Increased supports for carers and people with disabilities

‘We can’t quantify the contribution of carers to society and neither can we repay it in full’

An additional € 10 million had been allocated for people with disabilities over and above what had been announced on Budget day in October.

An additional € 10 million had been allocated for people with disabilities over and above what had been announced on Budget day in October.

 

A number of measures to increase supports for people with disabilities and their carers, such as increased respite hours and better access to local GPs, has been agreed by Cabinet.

Minister for Health Simon Harris said an additional € 10 million had been allocated for people with disabilities over and above what had been announced on Budget day in October.

Finian McGrath, the Minister of State with responsibility for disability issues, said gaps had been identified in new service strategies and the Government is now moving to fill them.

Respite care houses

Of the €10million, €8million is for 12 respite care houses around the country, which will provide approximately 19,000 respite nights per year. Mr McGrath said this would particularly help those who care for middle-aged people with disabilities.

“Particularly respite for elderly parents who have middle-aged sons and daughters with physical and intellectual disabilities who have been lacking in respite and don’t have enough respite,” the Dublin Bay North TD said.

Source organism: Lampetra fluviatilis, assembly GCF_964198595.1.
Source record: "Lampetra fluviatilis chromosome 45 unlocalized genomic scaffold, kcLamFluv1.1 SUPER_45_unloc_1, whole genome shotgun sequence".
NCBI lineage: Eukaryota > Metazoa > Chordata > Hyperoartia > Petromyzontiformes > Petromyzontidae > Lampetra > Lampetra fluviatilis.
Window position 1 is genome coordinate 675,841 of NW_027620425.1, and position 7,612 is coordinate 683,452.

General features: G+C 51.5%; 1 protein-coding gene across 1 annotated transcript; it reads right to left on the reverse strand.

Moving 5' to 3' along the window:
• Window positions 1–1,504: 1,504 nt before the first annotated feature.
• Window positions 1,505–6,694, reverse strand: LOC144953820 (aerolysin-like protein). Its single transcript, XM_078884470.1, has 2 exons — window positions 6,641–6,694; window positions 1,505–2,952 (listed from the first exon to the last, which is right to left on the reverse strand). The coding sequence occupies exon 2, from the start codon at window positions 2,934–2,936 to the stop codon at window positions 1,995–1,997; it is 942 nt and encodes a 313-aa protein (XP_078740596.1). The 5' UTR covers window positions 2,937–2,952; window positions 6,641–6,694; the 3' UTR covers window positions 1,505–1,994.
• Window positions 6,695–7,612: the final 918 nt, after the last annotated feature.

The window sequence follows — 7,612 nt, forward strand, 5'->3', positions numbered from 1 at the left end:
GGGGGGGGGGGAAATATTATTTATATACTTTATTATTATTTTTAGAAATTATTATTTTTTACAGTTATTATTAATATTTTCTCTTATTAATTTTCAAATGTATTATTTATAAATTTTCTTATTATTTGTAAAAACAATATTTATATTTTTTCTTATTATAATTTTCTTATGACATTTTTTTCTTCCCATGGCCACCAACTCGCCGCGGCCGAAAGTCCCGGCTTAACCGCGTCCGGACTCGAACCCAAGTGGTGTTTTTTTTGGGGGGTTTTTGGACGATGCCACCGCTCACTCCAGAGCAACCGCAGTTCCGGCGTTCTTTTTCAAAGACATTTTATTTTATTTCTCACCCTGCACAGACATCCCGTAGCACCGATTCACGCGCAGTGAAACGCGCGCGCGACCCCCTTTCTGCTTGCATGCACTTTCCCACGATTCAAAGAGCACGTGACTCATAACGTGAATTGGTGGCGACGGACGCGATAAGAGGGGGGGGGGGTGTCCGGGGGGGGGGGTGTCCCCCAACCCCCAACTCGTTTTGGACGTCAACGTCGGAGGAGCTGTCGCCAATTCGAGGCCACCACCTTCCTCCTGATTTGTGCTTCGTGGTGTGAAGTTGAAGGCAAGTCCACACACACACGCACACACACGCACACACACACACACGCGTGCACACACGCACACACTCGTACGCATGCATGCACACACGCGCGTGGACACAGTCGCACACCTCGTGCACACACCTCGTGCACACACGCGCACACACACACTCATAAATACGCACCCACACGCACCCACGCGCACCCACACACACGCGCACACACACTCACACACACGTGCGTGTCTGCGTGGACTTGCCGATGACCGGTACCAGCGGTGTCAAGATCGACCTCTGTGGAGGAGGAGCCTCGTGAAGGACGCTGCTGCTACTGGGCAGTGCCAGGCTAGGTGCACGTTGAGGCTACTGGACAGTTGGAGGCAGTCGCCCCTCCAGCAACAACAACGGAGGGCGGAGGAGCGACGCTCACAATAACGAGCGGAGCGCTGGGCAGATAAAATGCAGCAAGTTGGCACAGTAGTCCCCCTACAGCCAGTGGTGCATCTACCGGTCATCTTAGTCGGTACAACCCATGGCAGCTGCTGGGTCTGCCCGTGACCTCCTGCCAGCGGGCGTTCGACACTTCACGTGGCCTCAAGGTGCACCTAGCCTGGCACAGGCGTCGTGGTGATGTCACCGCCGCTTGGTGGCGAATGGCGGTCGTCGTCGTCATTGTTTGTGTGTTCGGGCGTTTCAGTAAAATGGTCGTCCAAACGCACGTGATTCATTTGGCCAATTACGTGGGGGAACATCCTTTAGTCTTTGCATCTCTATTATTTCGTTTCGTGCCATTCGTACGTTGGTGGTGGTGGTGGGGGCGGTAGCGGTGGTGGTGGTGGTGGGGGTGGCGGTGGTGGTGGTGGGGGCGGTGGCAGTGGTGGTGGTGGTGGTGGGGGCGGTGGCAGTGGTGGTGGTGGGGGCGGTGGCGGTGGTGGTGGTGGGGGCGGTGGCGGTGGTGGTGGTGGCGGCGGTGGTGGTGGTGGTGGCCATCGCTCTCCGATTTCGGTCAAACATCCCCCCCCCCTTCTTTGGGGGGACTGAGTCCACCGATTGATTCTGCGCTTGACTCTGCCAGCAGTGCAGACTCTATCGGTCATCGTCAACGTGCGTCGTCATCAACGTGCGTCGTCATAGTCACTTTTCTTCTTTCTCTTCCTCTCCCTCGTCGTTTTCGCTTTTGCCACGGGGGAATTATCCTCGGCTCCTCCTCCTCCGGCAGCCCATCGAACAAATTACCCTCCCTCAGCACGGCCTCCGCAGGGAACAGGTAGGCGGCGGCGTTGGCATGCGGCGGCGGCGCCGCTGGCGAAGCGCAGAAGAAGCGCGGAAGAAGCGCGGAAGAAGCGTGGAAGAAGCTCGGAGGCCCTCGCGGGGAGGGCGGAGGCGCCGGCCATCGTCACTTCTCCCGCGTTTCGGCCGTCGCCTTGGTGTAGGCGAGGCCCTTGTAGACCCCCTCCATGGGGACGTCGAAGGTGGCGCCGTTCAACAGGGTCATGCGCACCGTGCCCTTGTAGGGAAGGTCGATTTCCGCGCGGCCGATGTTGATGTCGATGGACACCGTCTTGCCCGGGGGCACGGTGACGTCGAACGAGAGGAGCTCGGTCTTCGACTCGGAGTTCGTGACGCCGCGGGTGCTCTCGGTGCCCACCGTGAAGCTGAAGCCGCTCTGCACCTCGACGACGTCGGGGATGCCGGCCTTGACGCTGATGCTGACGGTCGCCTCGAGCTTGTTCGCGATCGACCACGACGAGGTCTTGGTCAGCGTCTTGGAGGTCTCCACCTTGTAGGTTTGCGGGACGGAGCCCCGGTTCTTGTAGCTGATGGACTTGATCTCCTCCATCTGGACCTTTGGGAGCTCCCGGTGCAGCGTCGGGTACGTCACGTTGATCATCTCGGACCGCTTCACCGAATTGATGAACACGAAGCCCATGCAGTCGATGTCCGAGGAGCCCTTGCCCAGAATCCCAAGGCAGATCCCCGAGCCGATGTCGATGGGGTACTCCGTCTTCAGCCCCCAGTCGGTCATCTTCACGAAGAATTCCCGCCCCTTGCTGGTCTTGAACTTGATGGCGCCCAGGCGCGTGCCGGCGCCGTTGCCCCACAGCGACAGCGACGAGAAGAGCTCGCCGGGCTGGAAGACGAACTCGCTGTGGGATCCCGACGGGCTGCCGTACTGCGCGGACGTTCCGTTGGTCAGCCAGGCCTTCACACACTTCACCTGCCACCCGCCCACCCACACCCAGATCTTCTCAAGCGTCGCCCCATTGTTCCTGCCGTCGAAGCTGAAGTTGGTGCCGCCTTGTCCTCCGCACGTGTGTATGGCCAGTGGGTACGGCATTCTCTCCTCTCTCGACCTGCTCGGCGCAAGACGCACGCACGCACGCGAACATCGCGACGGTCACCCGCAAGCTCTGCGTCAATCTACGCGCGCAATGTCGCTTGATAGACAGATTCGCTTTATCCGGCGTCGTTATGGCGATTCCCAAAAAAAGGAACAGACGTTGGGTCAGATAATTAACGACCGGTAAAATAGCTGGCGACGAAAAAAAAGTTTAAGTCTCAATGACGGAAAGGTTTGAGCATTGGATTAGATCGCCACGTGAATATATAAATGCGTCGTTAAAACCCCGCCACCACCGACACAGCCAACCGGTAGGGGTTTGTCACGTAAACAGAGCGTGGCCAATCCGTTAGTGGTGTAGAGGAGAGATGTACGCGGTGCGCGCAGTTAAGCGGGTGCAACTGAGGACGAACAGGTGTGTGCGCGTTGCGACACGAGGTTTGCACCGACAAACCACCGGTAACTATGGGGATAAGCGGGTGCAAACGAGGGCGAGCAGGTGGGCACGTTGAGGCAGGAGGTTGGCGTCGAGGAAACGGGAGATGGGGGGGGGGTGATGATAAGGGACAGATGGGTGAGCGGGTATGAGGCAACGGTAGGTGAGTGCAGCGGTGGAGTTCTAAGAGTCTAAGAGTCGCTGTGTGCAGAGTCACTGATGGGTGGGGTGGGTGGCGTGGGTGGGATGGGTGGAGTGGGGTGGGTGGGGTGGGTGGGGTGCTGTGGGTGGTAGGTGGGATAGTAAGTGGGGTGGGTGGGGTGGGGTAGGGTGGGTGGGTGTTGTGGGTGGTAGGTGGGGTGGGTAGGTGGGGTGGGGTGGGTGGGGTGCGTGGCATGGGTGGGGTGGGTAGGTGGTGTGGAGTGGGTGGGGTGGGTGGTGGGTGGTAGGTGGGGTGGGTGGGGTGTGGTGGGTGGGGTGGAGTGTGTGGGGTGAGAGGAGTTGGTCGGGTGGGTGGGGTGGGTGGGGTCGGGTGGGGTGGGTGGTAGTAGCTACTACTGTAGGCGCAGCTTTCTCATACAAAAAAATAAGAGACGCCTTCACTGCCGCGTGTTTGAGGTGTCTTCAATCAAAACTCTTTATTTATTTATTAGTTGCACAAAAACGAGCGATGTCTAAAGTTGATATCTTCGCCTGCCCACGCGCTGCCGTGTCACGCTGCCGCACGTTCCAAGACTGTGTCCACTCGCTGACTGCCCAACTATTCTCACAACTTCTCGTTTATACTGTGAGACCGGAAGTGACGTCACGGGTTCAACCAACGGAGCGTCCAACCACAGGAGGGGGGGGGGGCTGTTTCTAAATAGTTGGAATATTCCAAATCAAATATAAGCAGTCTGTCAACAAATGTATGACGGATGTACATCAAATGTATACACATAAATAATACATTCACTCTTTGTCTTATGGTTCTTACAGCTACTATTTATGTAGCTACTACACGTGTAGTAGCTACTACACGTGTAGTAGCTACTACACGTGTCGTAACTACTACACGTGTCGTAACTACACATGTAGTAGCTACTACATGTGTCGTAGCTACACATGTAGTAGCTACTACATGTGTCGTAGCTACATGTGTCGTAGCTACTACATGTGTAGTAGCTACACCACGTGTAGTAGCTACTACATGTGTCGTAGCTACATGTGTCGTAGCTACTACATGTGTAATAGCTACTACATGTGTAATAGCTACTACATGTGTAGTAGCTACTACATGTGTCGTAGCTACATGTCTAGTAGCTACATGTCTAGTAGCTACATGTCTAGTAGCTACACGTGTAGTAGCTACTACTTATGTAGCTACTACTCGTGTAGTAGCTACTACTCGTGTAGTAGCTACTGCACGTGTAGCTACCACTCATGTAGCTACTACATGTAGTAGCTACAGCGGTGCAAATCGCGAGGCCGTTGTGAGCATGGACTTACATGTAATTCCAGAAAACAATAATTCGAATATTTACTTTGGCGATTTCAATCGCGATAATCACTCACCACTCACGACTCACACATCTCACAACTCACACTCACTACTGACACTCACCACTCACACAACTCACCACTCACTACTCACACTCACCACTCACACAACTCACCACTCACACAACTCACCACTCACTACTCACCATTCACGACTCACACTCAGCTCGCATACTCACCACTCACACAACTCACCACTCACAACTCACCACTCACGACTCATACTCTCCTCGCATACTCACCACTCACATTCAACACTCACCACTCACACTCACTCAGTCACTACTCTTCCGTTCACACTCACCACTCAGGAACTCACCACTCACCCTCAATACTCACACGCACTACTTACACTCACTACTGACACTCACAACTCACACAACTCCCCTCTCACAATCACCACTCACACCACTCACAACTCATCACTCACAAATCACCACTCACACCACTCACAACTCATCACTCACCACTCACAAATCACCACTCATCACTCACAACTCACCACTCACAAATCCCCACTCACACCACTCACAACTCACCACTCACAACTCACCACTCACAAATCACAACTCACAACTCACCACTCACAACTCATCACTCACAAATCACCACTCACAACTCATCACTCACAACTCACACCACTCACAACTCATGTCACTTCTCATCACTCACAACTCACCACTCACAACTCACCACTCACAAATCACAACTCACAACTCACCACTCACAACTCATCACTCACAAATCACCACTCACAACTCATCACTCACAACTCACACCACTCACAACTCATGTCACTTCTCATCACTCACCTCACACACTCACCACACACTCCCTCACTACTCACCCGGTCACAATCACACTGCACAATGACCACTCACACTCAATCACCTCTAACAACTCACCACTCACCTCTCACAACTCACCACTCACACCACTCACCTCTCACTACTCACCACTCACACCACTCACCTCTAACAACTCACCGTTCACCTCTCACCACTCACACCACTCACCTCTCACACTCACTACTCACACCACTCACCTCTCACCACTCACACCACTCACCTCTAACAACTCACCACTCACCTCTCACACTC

The new plan will be rolled out by Mr Harris, Mr McGrath, Minister for Social Protection Regina Doherty and Jim Daly, Minister of State for Older People.

A further € 2 million will be used for schemes such as day services. The Government announcement on Tuesday will also allow all those in receipt of carer’s allowance to qualify for a GP visit card.

‘Direct response’

Mr Harris said this would require primary legislation and would help “tens of thousands” of carers. “This is a direct response to hearing the voice of carers when they ask who cares for them when they need medical attention,” Mr Harris said.

The changes to GP visit cards are likely to take effect from next summer, and the cost is expected to be € 11 million next year.

“We can’t quantify the contribution of carers to society and the work they do and neither can we repay it in full,” Mr Daly said. “But this is a step by the Government, first of all to show our recognition and appreciation to carers for the work they do, and trying to alleviate their cross and their suffering. It is a small step but it is a very significant step.”